June 20, 2018
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Hampden man new US marshal

By Jessica Bloch, BDN Staff

ORONO, Maine — The U.S. Senate on Thursday afternoon confirmed the University of Maine’s top public safety official as the new U.S. marshal for Maine.

Noel March, who had been UMaine’s chief of police and public safety director for eight years, now will become the state’s highest-ranking federal law enforcement official.

Robert Dana, UMaine’s vice president for student affairs, is expected to appoint UMaine police Capt. Roland Lacroix as interim police chief effective upon March’s April 30 departure, UMaine spokesman Joe Carr said.

March said he would return to the campus after a few days off to manage security for the university’s May 8 commencement events. He expects to be sworn in sometime before Memorial Day, which will require him to fly to Washington, D.C.

March learned in December that President Barack Obama had nominated him for the position.

“I think to be the one law enforcement official out of 3,000 in our state to be elevated to this position as the person entrusted with this responsibility is humbling, flattering and an honor,” March said Thursday.

A Hampden resident, March expects, for now, to commute between federal offices in Portland and Bangor.

The U.S. marshal’s responsibilities include catching federal fugitives, protecting the federal courts, running the witness protection program and transporting federal prisoners. The marshal also oversees Maine’s Violent Crimes Task Force.

“Noel is an outstanding choice to serve as U.S. marshal for Maine,” said U.S. Sen. Susan Collins. “He is a good friend and a well-respected, and dedicated public law enforcement official. I know that his experience at UMaine will serve him well as U.S. marshal, and he will serve both our state and nation with distinction.”

March said those experiences at UMaine have involved communication and building relationships with the different groups on campus.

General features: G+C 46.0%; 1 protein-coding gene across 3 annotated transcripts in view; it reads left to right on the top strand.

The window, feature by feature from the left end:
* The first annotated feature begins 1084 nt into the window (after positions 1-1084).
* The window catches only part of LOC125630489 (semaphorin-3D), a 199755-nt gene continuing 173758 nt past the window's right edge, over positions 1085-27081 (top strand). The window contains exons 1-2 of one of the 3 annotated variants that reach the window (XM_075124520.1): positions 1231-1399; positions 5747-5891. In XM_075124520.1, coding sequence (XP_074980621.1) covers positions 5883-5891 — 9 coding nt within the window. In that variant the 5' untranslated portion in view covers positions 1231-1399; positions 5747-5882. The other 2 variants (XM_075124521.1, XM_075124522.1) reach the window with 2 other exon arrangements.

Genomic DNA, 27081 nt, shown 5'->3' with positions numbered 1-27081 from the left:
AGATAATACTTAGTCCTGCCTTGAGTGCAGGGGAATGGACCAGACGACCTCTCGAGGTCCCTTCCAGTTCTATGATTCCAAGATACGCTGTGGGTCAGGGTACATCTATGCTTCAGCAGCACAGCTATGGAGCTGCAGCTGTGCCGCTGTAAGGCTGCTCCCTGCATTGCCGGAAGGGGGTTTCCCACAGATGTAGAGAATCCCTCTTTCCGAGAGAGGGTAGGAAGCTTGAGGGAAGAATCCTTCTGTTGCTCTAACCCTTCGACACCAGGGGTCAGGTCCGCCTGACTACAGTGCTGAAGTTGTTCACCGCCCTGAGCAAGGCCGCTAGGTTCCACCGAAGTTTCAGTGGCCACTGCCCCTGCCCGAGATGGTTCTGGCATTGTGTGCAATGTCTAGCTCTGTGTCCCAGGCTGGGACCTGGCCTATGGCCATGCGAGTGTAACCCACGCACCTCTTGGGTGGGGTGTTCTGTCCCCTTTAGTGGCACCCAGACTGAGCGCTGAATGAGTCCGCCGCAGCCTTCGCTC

“This is a people business, whether we in law enforcement are working with victims, witnesses, offenders or the general public at large,” he said. “I have been fortunate to have been able to polish my skills and practice these principles with the students, faculty and staff and visitors [of] the University of Maine.”

March, a Connecticut native who has lived in Maine for more than 25 years, was one of five people put forth for the position by U.S. Rep. Mike Michaud, who coordinated the state’s marshal search.

Before his arrival eight years ago in Orono, March served as director of the Maine Community Policing Institute.

“This is a very important federal law enforcement position in Maine that requires experience and integrity,” Michaud said Thursday in a statement after March’s confirmation by the Senate. “The combination of his professional experience, organizational leadership and temperament make me confident that he will serve the District of Maine extremely well.”

March said in December that the U.S. marshal position is a “significant honor” for anyone in law enforcement because the U.S. Marshals Service is the nation’s oldest federal law enforcement agency. It was launched when George Washington was president.

Meanwhile, the nomination of Maine Superior Court Justice Thomas Delahanty II of Lewiston to replace Paula Silsby as U.S. attorney for Maine is still pending before the U.S. Senate.

BDN writer Judy Harrison contributed to this report.

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